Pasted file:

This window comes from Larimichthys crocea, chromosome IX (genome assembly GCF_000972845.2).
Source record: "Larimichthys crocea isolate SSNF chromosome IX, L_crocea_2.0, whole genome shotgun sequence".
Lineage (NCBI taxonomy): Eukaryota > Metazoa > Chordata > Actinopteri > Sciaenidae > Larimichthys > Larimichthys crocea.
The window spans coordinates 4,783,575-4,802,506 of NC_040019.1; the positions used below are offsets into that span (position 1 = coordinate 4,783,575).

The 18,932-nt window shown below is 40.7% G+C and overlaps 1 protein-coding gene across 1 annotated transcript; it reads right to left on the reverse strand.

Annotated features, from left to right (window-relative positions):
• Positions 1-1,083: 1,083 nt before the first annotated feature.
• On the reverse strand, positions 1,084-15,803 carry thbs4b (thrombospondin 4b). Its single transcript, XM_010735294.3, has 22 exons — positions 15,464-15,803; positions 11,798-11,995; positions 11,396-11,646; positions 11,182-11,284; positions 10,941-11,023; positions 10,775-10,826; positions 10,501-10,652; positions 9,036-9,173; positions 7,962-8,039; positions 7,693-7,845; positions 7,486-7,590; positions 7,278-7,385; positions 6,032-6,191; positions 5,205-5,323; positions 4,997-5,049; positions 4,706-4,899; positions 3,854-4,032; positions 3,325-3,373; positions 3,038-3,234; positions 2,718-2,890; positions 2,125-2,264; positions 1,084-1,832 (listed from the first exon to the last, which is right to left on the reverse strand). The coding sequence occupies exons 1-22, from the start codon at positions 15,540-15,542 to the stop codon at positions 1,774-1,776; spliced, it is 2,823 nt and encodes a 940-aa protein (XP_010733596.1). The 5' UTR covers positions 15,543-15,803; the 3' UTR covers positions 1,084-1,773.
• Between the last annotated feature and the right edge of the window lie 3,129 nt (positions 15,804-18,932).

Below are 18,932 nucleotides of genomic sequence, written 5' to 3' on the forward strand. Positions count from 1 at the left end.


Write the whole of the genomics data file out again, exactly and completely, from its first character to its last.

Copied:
This window comes from Larimichthys crocea, chromosome IX (genome assembly GCF_000972845.2).
Source record: "Larimichthys crocea isolate SSNF chromosome IX, L_crocea_2.0, whole genome shotgun sequence".
Lineage (NCBI taxonomy): Eukaryota > Metazoa > Chordata > Actinopteri > Sciaenidae > Larimichthys > Larimichthys crocea.
The window spans coordinates 4,783,575-4,802,506 of NC_040019.1; the positions used below are offsets into that span (position 1 = coordinate 4,783,575).

The 18,932-nt window shown below is 40.7% G+C and overlaps 1 protein-coding gene across 1 annotated transcript; it reads right to left on the reverse strand.

Annotated features, from left to right (window-relative positions):
• Positions 1-1,083: 1,083 nt before the first annotated feature.
• On the reverse strand, positions 1,084-15,803 carry thbs4b (thrombospondin 4b). Its single transcript, XM_010735294.3, has 22 exons — positions 15,464-15,803; positions 11,798-11,995; positions 11,396-11,646; positions 11,182-11,284; positions 10,941-11,023; positions 10,775-10,826; positions 10,501-10,652; positions 9,036-9,173; positions 7,962-8,039; positions 7,693-7,845; positions 7,486-7,590; positions 7,278-7,385; positions 6,032-6,191; positions 5,205-5,323; positions 4,997-5,049; positions 4,706-4,899; positions 3,854-4,032; positions 3,325-3,373; positions 3,038-3,234; positions 2,718-2,890; positions 2,125-2,264; positions 1,084-1,832 (listed from the first exon to the last, which is right to left on the reverse strand). The coding sequence occupies exons 1-22, from the start codon at positions 15,540-15,542 to the stop codon at positions 1,774-1,776; spliced, it is 2,823 nt and encodes a 940-aa protein (XP_010733596.1). The 5' UTR covers positions 15,543-15,803; the 3' UTR covers positions 1,084-1,773.
• Between the last annotated feature and the right edge of the window lie 3,129 nt (positions 15,804-18,932).

Below are 18,932 nucleotides of genomic sequence, written 5' to 3' on the forward strand. Positions count from 1 at the left end.